For celebrated Orlando Pride goalkeeper Ashlyn Harris, life was not always as ‘together’ as it looks when she is on the field. Even now, she says, it takes effort every day. Working with a therapist and later a chance meeting with a friend at a local coffee shop helped transform her life. Now she uses her visibility to help make a difference in other people’s lives.
The difference, she says, is not drawing a map or doling out advice to people with the same challenges she has faced. To her, it is all about real human connections, having someone to share your story with and someone to really listen.
Ashlyn’s Young Life Set a Course for Trouble
Far removed from the persona people see when they watch her play soccer, Ashlyn was born into a low-income, at-risk family on the Florida Space Coast. Addiction, mental health issues, and anger were her norm, an environment that she escaped as often as possible.
Surfing, going to the local skate park with friends, and playing soccer gave her something better to think about and something better to do than hide inside blanket forts in her home. However, the same problems that plagued her family eventually found her, too.
She tells the Orlando Sentinel, “I was a bully. I was bullied. I was aggressive. I was physical. I fought a lot.”
As much as she had wanted to avoid it, the addiction and anger problems that factored so prominently in her family came calling for her. Many people struggling with addiction have an underlying condition, a co-occurring disorder, that needs attention. Aggression took a prominent role in her life. Soccer, she says, was a way to escape, and she was good at it.
Therapy and a Chance Encounter Proved to be Life-Changing
Although soccer gave her a healthy outlet for anger, it was not a cure. Life at home was still challenging. Instead of getting communication and support from her family, she routinely looked for a way out. She played aggressively. She punched goal posts if she made a mistake, says the Sentinel. She found herself in therapy.
Sports psychologist, Trevor Moawad, began working with Ashlyn when she was still fairly young. She tells the Sentinel that they got off to a rocky start.
“I was like, you don’t know me, I don’t know you. I’m not going to walk in here and tell you my problems and all of a sudden walk out and feel better.”
She was right. Aggression continued, and she developed a destructive addiction to Adderall. A slow building of trust helped her manage aggression and take better control over her addiction. It was still a struggle, and one that affected her on and off the field.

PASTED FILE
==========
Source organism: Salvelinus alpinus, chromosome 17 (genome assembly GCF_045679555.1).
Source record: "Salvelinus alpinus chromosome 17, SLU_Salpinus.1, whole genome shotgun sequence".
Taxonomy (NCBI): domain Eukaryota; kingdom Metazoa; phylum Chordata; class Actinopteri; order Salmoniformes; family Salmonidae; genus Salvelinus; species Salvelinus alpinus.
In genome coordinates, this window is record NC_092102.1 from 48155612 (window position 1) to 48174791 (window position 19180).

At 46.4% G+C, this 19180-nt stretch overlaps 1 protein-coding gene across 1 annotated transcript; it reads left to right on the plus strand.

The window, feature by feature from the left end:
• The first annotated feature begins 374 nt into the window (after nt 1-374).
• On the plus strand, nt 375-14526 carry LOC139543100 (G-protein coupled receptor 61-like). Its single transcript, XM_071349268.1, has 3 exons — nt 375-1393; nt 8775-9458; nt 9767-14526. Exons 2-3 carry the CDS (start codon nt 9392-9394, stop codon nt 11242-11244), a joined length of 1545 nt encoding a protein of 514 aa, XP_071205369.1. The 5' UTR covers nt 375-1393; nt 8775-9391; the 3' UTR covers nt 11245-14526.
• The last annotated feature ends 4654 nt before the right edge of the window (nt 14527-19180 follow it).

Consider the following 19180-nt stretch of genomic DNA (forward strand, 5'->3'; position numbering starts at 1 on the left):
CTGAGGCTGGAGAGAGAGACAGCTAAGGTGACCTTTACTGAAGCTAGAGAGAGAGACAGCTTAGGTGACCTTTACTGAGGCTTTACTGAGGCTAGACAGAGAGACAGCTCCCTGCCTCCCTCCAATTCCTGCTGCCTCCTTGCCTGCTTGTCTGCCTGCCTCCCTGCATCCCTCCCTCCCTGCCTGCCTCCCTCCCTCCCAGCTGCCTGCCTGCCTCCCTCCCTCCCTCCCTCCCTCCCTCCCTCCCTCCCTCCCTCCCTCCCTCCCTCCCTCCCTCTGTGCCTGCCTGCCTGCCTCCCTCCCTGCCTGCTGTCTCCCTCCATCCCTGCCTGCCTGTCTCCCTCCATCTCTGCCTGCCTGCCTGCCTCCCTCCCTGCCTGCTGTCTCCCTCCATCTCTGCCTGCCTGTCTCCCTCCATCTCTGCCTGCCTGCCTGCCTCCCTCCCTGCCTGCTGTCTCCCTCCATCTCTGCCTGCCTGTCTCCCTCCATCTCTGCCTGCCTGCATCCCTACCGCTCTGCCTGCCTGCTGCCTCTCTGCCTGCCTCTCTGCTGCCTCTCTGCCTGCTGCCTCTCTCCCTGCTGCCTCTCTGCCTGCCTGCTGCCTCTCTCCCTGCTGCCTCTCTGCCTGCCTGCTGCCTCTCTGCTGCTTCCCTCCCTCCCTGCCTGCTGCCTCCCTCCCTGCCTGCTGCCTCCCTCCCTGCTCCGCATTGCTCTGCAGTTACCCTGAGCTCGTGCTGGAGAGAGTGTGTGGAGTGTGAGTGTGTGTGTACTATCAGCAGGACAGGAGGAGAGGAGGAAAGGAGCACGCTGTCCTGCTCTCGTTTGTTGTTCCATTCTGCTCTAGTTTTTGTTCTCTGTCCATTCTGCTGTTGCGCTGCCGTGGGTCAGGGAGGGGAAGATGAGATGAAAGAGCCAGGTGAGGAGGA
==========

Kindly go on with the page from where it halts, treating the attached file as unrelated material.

Then came one of her most life-shaping events: a chance meeting with an old acquaintance—Jamie Tworkowski, founder of To Write Love on Her Arms (TWLOHA)—at a local Starbucks. TWLOHA is a non-profit focused on helping people who struggle with addiction, suicidal thoughts, depression, and self-harm.
Watch as Ashlyn shares her story in this video published for U.S. Soccer:
TWLOHA and Soccer Help Ashlyn Help Herself, Which She Shares with Others
Becoming involved with To Write Love on Her Arms helped Ashlyn understand that she was not alone in aggression, addiction and a generally troubled background, and that there were other people who shared similar struggles and wanted to hear her story. And so she shared.
Excelle Sports explains, “Harris saw how liberating it seemed” when Tworkowski shared his own struggles with her. She felt “protected and safe” sharing hers because she was not alone.
“If I can tell people that I have gone through these things and that I’ve had some serious woes, it might help someone. I found a big purpose in life.”
Part of that purpose is connecting with fans. As a TWLOHA advocate, her position as a prominent soccer star affects more people than she realized it could. She receives letters. Fans walk up and meet her after games and even in restaurants. They explain how her openness about struggling with addiction, anger, and depression helped them realize that they are not alone. Like her, the human connection helps them find a reason to get up in the morning, a reason to live.
Ashlyn will be the first to tell anyone that she is no therapist. In fact, she makes no bones about it. She only wants to help people with the same struggles by showing them that she understands and she cares.
That is part of how drug rehab in Florida can help transform lives. Sharing strips away every facade and puts you in a vulnerable position, so going it alone might not feel safe. Ashlyn and so many other people who struggle with addiction and other issues have felt the same way, but connecting with real, caring human beings who understand what you are going through does make a difference.
If you are struggling with addiction, let today be that positive, transformative day. Contact us to learn about medically-assisted detox, residential care, co-occurring disorder treatment, and therapy that will help you reclaim the life you were meant to lead.